UBC Faculty Research and Publications

Prognostic peripheral blood biomarkers at ICU admission predict COVID-19 clinical outcomes Messing, Melina; Sekhon, Mypinder S.; Hughes, Michael R.; Stukas, Sophie; Hoiland, Ryan L.; Cooper, Jennifer; Ahmed, Nyra; Hamer, Mark S.; Li, Yicong; Shin, Samuel B.; et al.

Abstract

The COVID-19 pandemic continues to challenge the capacities of hospital ICUs which currently lack the ability to identify prospectively those patients who may require extended management. In this study of 90 ICU COVID-19 patients, we evaluated serum levels of four cytokines (IL-1b, IL-6, IL-10 and TNFa) as well as standard clinical and laboratory measurements. On 42 of these patients (binned into Initial and Replication Cohorts), we further performed CyTOF-based deep immunophenotyping of peripheral blood mononuclear cells with a panel of 38 antibodies. All measurements and patient samples were taken at time of ICU admission and retrospectively linked to patient clinical outcomes through statistical approaches. These analyses resulted in the definition of a new measure of patient clinical outcome: patients who will recover after short ICU stays (< 6 days) and those who will subsequently die or recover after long ICU stays (≥6 days). Based on these clinical outcome categories, we identified blood prognostic biomarkers that, at time of ICU admission, prospectively distinguish, with 91% sensitivity and 91% specificity (positive likelihood ratio 10.1), patients in the two clinical outcome groups. This is achieved through a tiered evaluation of serum IL-10 and targeted immunophenotyping of monocyte subsets, specifically, CD11clow classical monocytes. Both immune biomarkers were consistently elevated ( ≥15 pg/ml and ≥2.7 x107 /L for serum IL-10 and CD11clow classical monocytes, respectively) in those patients who will subsequently die or recover after long ICU stays. This highly sensitive and specific prognostic test could prove useful in guiding clinical resource allocation.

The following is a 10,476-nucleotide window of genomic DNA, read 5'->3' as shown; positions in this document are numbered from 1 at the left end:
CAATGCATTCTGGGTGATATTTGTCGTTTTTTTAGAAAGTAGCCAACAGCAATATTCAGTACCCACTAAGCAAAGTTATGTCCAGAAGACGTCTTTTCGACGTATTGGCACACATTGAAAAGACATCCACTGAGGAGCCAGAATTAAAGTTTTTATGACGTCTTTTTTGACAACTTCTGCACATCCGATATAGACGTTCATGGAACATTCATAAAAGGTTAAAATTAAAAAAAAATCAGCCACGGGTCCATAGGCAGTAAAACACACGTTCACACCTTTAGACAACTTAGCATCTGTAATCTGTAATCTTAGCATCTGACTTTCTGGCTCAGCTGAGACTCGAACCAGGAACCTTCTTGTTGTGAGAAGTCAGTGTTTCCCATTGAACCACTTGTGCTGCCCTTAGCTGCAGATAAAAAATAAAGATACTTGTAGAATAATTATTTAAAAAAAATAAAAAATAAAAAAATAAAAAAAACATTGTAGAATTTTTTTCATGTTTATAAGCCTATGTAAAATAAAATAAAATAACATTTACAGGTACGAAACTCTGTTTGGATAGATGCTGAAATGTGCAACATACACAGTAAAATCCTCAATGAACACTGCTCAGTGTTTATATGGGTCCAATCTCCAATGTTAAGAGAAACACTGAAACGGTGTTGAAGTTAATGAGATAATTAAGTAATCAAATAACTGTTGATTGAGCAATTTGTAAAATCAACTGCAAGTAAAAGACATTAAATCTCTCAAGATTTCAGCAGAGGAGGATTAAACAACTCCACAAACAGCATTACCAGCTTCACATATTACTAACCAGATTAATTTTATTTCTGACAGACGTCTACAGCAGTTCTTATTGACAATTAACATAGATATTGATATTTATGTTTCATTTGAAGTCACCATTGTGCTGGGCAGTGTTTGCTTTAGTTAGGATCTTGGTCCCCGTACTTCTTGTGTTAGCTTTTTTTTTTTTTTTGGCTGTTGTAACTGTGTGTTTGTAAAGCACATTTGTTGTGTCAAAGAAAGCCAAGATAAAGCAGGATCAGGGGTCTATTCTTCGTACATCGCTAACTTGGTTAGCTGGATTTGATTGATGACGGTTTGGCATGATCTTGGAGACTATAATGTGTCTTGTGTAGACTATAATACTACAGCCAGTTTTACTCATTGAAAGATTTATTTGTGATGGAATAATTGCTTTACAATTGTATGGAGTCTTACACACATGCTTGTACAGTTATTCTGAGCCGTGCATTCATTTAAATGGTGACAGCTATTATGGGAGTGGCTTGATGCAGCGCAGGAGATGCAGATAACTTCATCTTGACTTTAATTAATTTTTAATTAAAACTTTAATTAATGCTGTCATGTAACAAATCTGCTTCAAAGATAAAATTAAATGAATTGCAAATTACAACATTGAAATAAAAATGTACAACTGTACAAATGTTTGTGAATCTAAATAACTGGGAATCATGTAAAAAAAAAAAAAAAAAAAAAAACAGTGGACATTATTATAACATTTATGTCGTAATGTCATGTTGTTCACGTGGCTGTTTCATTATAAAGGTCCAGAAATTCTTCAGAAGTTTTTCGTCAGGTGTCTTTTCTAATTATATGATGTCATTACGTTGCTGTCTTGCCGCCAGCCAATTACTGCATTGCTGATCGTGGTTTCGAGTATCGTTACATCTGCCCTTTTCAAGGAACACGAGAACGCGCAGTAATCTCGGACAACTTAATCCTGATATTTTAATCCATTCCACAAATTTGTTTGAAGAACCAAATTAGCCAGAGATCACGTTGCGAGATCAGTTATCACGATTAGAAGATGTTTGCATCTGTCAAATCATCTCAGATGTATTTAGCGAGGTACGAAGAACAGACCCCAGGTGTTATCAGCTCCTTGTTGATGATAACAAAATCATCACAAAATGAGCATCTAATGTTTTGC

Item Citations and Data

Rights

Attribution 4.0 International